I don’t read the Goodreads group; I don’t think it’s my place to do so. That’s a forum for readers, and they’re having their own discussions, and that’s not my business. I feel like if I popped in and started talking it might stultify the conversation, make them all self-conscious and uncomfortable. That’s the last thing I want to do. And frankly, yeah, I know there are few places that are reader-only anymore, and that it can be frustrating to have writers always popping in to comment. Yes, it’s disappointing and depressing; I am a reader, after all. I’ve been a reader all my life. But it feels sometimes like even if I’m trying to comment as a reader, I’m still not seen as one, and you know, that’s just the way it is, and it’s the price I pay for getting to do this job that I love more than anything.
Here’s the thing. I can’t email reviewers. I can’t contact them and tell them how glad I am that they caught this or understood that, or why the thing that disappointed them happened, or what the implications of the thing they’re curious about will be down the road. I can’t do that. I’ve learned that no matter how diplomatic you try to be, no matter how good your intentions are, no matter how happy you are or how interesting you think such a discussion is–no matter how much you think it would be fucking awesome to have a conversation like that with a writer whose work you read and had thoughts about–some people will always see it as an invasion, as writers butting in and trying to tell them what to do.
But what I can do is link to them. Acknowledge them from a distance. Say in my post that I loved this one or that one, that I found this line or that line particularly well-written and that I appreciated the effort that was put into it. Just as my novels are art to me, so those reviews may well be art to those reviewers, and they’ve put it out there hoping people will see it and understand it and connect with it.
Those reviews, those reviewers, those readers, are what make this whole thing worthwhile. They’re the ones who make all of the blood and sweat and tears, all of the emotional nakedness and pain, every bit of yourself that you put into your work, matter. I think they deserve to be acknowledged for that, and told that they matter. And I’m going to keep doing it.
What Stace had to say on Friday, August 13th, 2010
First, yes, I do totally intend to reply to all comments and questions, both here and on Livejournal, from Wednesday’s big De-lurk. And again, I can’t thank you all enough! So many happy birthday wishes, so many great comments and questions. It was fantastic, as are all of you. I have to admit, though, next year I may do the De-lurk day on a day near my birthday but not actually on it; that was a lot to keep up with, between here, Facebook, and Twitter. Not that I’m complaining, at all; it was wonderful. But I may change it a bit next year so I can give everyone the attention I should.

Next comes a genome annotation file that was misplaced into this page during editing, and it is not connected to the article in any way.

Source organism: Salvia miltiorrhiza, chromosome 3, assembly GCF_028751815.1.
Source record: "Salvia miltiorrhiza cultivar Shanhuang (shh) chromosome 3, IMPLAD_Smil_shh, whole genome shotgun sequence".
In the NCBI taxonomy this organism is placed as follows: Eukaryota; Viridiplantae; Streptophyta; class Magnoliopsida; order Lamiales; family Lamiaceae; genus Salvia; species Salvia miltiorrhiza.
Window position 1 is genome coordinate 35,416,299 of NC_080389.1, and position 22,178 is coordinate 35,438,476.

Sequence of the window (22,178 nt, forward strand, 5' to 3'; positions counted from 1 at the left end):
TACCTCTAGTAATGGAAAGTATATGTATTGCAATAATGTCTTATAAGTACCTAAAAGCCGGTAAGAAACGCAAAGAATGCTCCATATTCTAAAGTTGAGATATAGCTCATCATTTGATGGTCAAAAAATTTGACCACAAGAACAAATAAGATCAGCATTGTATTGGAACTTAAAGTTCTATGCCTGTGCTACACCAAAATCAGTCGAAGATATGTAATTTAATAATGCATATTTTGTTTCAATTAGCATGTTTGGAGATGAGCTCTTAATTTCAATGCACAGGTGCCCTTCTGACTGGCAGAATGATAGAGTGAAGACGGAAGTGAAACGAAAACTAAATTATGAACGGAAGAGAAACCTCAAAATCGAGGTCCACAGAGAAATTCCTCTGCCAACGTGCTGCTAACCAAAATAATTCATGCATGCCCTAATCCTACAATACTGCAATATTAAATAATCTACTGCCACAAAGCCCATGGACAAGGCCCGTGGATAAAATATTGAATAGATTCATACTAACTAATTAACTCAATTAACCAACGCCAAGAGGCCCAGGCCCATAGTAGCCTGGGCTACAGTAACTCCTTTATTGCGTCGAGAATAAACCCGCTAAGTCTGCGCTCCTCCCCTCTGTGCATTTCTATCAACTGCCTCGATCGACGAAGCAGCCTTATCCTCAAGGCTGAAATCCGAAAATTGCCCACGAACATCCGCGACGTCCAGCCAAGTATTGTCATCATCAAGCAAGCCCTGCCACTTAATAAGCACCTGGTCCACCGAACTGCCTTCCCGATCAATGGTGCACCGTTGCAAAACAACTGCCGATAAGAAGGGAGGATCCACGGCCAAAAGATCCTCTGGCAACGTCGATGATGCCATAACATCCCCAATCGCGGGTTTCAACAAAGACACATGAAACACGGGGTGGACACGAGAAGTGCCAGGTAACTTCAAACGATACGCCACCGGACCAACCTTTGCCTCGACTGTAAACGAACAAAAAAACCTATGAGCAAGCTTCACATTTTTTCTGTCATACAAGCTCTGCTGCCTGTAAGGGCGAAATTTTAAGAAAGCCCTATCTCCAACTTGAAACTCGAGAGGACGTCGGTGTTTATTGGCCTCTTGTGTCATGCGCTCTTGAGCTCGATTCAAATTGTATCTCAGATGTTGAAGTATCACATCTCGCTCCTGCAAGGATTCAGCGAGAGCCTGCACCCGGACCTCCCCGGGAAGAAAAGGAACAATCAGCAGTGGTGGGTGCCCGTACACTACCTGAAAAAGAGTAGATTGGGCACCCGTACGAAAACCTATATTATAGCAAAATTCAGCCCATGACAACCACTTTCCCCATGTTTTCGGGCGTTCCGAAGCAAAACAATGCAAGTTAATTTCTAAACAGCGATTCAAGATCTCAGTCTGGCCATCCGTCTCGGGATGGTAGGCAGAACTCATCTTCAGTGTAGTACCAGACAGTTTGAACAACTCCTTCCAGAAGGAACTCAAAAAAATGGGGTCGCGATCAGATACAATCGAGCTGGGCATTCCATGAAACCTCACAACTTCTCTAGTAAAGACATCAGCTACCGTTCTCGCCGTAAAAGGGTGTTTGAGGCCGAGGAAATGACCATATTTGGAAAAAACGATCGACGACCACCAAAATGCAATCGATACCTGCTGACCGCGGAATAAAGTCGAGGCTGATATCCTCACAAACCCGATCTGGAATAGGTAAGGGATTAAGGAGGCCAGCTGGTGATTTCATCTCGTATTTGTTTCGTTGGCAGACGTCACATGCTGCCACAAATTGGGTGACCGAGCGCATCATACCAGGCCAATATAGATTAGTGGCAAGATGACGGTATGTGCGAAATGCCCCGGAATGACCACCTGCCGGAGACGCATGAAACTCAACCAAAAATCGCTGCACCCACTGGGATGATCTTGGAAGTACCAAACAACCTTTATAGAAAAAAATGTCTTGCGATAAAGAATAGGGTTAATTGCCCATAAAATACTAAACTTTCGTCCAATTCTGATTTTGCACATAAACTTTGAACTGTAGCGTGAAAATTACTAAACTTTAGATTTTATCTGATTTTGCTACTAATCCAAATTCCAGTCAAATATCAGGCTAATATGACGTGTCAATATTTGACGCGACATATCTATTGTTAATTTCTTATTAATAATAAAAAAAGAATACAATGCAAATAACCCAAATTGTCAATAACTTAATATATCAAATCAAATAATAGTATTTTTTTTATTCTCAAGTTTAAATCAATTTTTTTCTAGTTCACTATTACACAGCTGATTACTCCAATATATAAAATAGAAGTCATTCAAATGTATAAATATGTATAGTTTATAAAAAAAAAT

We’re back home now, sigh. Being in Miami is always kind of bittersweet; fun but not fun. It’s always great to see Cori and her family. It’s always fun to drive around and know exactly where you are, and five or six different ways to get somewhere, and all of that. But at the same time it’s sad to see how much has changed. It’s sad to drive by places that were once important to you, and now they’re not. It’s sad to remember people you once knew that you don’t anymore, or even just the person you used to be, how young you were and how different. So yeah, Miami is kind of bittersweet. And I’m sad I didn’t get to see my brother either; the days flew by so fast and we were so busy, when I finally had a chance to call it was too late. But we’re hoping to go back in a couple of months.
But! We did go to the Mai-Kai for tiki drinks and dinner; it’s one of my absolute favorite places. And, to make things even more exciting, I wore a new dress. A new dress that isn’t even black.
Now, granted, I did buy two of the exact same dress (from Express; I don’t care that it’s a mall store, I almost always find something I love there that looks decent on me, and it’s one of the few stores that usually has my size in stock), and one of them is a very dark charcoal gray, which is just gorgeous. I absolutely adore this dress. But I decided the light color–it’s sort of a creamy pale peachy color–looked more tropical. And I had these shoes which look weird in the picture but are actually a gorgeous shade of blue, and have big flowers done in sequins on the outside.
So, enough prattling, I have questions to answer! And I’ll be announcing the Name a Character Contest winner on Monday! Here are a couple of pictures: first is me and the hubs, and second is me and the BFF, Cori. The one of Cori and me isn’t the most flattering picture ever taken of me (the flash totally washes me out and makes my eye makeup look kind of creepy), but what the hell, right? I said I’d share some pictures, and so I will. Plus, it’s proof that Cori actually exists! I’ve talked about her on the blog for years–we’ve been best friends for almost eleven years now–and UNHOLY GHOSTS is dedicated to her, because she’s my super beta reader and totally encouraged me to finish writing that book and sat on the phone brainstorming with me for hours, but this is the first chance I’ve had to share a picture of her or of us together. And I actually really like the one of me & hubs, which is a very rare thing, as I generally hate the way I photograph.